We then proceeded to have the rainiest June I can remember. Every time I dusted the chickens (which consisted of me sprinkling DE on them and then trying to massage it under their feathers) and their run it would rain. DE doesn’t work when it gets wet. Gah. Edie started to look mangier and her egg production fell off. When she layed eggs, they were strange – bumps on the shells, soft-shells, no shells. She didn’t act sick, but I knew that there was a problem. I bought some Poultry Protector and sprayed it in their coop and on them. Poultry Protector is a natural enzyme that kills mites, but isn’t harmful to the birds or the environment.

But the rain continued and I didn’t get rid of the mites. Or at least Edie’s neck and eggs still were in bad shape. Getting rid of mites is a bit like fighting an invisible boogey man. I could never see them, but I knew they were there. I decided to use different products. I stepped up a rung on the toxic spray ladder and bought some permethrin. I draw the line at Sevin, which a lot of people use to great success. What killed the Sevin for me was the part on the warning label that says it kills bees. I couldn’t be a part of the collapse of the honey bee population. Permethrin is derived from plants, which makes it sound less toxic, although it too has a pretty long list of warnings on the bottle. I sprayed the coop after I cleaned it thoroughly and I also sprayed the wood chips in the run. I also sprayed a little on the girl’s tushes. I washed Edie’s tush because it was getting a little dirty looking. I was horrified to see lots of missing and broken feathers. See thoroughly gross photo…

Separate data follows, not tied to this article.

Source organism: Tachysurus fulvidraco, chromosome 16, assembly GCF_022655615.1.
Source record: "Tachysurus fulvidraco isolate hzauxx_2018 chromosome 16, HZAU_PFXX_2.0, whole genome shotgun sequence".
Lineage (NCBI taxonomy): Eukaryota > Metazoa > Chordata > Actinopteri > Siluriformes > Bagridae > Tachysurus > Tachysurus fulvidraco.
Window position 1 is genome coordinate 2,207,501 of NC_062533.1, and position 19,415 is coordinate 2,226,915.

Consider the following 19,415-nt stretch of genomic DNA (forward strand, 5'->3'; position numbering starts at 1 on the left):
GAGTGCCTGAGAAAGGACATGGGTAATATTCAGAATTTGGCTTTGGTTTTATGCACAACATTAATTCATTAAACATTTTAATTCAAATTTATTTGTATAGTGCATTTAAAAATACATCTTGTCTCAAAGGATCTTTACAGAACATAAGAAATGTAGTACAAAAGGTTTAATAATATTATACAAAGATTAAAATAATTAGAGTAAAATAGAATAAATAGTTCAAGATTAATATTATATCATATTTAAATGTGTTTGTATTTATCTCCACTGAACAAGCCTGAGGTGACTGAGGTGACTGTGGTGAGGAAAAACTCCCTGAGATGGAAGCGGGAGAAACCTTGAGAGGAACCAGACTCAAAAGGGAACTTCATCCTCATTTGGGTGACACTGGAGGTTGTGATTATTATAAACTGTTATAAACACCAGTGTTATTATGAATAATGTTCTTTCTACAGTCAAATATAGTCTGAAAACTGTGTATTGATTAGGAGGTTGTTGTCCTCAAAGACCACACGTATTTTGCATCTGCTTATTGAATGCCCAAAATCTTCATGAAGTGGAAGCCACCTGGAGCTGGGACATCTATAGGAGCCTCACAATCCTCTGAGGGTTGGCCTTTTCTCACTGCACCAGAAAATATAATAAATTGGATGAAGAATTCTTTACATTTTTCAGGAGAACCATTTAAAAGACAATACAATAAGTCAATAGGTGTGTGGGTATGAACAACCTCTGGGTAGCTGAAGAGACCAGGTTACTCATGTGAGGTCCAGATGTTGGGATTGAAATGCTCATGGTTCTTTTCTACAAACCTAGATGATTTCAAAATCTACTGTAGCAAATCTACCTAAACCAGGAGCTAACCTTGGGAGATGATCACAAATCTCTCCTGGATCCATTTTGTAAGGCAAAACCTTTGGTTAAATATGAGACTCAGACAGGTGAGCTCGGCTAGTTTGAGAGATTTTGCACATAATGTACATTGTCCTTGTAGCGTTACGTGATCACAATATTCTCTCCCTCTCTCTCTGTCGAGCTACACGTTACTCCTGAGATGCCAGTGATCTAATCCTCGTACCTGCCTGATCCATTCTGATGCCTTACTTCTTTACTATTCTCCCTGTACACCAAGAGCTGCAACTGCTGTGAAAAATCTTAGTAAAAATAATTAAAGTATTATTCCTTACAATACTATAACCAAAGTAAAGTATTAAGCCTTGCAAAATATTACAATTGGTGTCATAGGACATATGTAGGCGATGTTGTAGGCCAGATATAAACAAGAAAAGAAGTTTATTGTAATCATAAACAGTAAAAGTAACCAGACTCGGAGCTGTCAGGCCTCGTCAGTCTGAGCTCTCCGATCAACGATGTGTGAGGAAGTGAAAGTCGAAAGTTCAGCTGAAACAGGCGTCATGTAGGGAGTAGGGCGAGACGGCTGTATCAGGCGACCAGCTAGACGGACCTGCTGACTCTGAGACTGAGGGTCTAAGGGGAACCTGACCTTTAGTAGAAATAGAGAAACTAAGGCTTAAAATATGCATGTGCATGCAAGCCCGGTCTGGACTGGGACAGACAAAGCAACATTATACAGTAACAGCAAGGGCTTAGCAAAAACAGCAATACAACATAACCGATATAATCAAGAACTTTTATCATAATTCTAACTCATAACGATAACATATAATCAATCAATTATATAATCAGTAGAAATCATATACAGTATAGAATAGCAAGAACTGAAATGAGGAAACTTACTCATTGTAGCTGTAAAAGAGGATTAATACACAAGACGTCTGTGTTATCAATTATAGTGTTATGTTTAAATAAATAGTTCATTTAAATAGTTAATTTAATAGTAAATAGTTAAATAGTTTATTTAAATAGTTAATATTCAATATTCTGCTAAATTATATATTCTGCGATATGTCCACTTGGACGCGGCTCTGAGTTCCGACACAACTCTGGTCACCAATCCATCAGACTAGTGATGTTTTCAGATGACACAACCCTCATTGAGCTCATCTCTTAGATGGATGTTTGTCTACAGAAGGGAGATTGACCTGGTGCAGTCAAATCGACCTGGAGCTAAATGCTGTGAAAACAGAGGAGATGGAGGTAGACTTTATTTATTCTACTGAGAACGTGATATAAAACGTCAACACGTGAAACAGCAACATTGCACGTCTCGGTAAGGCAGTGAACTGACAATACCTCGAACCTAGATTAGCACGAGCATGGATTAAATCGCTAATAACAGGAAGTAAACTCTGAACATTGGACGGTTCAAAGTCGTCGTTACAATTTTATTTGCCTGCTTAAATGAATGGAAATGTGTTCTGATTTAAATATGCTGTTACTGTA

broken and missing vent feathers

broken and missing vent feathers

feathers missing on the back of Edie's neck

feathers missing on the back of Edie’s neck

I also bought flea and tick shampoo and powder. My toxic arsenal was getting larger!! They both contain permethrin in their ingredient lists. A lot of chicken keepers have success bathing their chickens in flea shampoo, so I thought I would give that a try. You see, you have to continue battling the chicken mites for a while to break their egg cycle. These products kill the mites, but not the eggs, so you have to do a second or third (or in my case 45th) round to make sure you catch all the hatching mites. The discouraging part is that even though you might kill all the mites in your immediate coop area, some mites can live for 6 weeks off their host and can come back to re-infest your flock.